Battle of Britain to be marked with Banbury fly past
A flypast by a Spitfire and a Hurricane on Sunday, September 15, will bring back wartime memories for many residents.
The Battle of Britain was fought in the skies above southern England in the summer and autumn of 1940 and the RAF’s defeat of the Luftwaffe was a major factor in preventing Hitler’s forces from invading England.
Banbury played an important role in the battle.
In the mid-1930s, Banbury’s aluminium factory (then the NAC, later Alcan and Sapa but always known locally as The Ally) supplied much of the country’s aircraft industry needs, including the wings of the Spitfire.
It has been said that if the Banbury factory hadn’t existed the outcome of the Battle of Britain could have been very different.
To deceive German bombers and protect the site from air raids, the real factory was camouflaged and a decoy building was erected north of Banbury.
The fake factory, known as the ‘dummy ally’ , was situated in fields midway between Great Bourton and Mollington.
People were employed to keep fires burning on the dummy site to produce smoke like the real factory.
In reality, the buildings housed chickens and pigs. The plan worked well. The real aluminium factory was never bombed while the decoy was targeted on October 3, 1940.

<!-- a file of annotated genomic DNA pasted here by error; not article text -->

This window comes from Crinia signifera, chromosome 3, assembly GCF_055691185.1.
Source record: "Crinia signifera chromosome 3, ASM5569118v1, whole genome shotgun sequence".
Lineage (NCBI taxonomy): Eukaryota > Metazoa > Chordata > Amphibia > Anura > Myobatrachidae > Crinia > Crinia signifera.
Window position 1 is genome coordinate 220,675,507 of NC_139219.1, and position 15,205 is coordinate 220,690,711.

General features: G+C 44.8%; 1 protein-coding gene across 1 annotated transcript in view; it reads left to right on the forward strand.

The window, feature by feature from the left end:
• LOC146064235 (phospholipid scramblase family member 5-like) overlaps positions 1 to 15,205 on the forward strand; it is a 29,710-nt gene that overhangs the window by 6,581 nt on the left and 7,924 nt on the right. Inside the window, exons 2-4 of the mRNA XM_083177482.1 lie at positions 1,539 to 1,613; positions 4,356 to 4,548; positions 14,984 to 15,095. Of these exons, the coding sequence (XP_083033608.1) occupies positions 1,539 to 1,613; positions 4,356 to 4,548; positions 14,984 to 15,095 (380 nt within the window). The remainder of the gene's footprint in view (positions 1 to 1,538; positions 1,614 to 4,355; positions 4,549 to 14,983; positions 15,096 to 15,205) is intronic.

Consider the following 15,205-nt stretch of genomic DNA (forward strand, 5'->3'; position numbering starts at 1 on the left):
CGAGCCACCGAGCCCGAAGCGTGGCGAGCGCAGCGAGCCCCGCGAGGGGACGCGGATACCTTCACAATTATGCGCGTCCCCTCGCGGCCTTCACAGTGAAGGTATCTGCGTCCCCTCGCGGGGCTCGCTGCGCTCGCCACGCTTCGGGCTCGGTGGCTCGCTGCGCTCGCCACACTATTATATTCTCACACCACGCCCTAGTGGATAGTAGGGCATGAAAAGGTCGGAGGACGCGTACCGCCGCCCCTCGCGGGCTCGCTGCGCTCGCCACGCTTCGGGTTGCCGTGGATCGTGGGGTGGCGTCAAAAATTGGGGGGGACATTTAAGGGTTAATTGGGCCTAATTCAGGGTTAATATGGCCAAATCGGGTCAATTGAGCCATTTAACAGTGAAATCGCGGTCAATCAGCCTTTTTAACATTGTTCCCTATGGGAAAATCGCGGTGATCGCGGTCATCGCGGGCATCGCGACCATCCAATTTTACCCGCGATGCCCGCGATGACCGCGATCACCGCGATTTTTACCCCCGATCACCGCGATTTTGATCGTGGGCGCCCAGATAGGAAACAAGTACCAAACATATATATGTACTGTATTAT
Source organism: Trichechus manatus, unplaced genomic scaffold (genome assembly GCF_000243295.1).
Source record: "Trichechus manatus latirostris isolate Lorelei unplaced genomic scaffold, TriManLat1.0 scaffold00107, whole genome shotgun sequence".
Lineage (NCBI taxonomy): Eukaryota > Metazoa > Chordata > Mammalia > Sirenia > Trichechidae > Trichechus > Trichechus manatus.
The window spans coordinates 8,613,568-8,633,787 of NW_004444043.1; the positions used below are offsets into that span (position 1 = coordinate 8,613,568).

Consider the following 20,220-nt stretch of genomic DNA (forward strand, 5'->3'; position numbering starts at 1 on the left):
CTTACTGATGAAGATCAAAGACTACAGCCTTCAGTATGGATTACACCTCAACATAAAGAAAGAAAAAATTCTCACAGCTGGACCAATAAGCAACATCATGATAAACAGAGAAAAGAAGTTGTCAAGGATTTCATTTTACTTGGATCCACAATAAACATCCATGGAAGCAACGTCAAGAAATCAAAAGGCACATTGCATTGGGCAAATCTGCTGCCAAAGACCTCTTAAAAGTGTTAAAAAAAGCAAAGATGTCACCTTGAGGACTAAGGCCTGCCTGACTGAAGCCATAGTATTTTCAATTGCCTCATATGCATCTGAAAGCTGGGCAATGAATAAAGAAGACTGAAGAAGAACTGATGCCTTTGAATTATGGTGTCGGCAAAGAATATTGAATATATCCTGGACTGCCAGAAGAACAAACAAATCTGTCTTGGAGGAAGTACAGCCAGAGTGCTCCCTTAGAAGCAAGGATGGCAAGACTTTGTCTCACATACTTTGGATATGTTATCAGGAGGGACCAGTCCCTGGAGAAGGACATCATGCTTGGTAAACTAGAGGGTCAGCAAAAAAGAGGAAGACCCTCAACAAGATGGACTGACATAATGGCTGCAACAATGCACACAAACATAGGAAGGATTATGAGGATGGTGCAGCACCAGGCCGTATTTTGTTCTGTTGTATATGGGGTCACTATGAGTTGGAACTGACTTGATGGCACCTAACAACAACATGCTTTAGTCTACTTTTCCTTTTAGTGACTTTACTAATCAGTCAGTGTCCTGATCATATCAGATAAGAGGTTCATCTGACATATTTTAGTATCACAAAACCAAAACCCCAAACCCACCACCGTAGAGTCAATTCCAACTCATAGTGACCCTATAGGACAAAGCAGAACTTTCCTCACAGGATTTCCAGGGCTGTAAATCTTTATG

Almost 1,000 factory workers were called up during the war and many did not return.
Their jobs at ‘The Ally’ were taken on by the women they left behind. A roll of honour was published in October 1945 and a memorial garden was created in the factory grounds.
Banbury’s Battle of Britain Day, organised by Banbury Town Council, will begin at 11am with a military and civic parade marching from Broad Street, up High Street, round the Cross into Horsefair, and to St Mary’s Church for a memorial service at 11.30am.
The parade will return to Broad Street at 12.30pm with the marchers taking the salute near the bandstand in High Street. The Dakota flypast will highlight the event.
Leader of Banbury Town Cllr Kieron Mallon said: “This event is a sincere tribute to those who defended this country in the most courageous way. Many lost their lives. They and those who survived the battle must never be forgotten.
“Banbury is one of many towns the length and breadth of the country that commemorate the Battle of Britain every year. It is proud to do so and even though the town’s aluminium factory has gone, we should not forget the part it and its workers played in the war.”
The flypast was originally planned to include a Dakota transport plane (as reported in the printed addition) but has now been amended and instead features a Spitfire and Hurricane. The aircraft are due to be over Banbury around 12.48pm.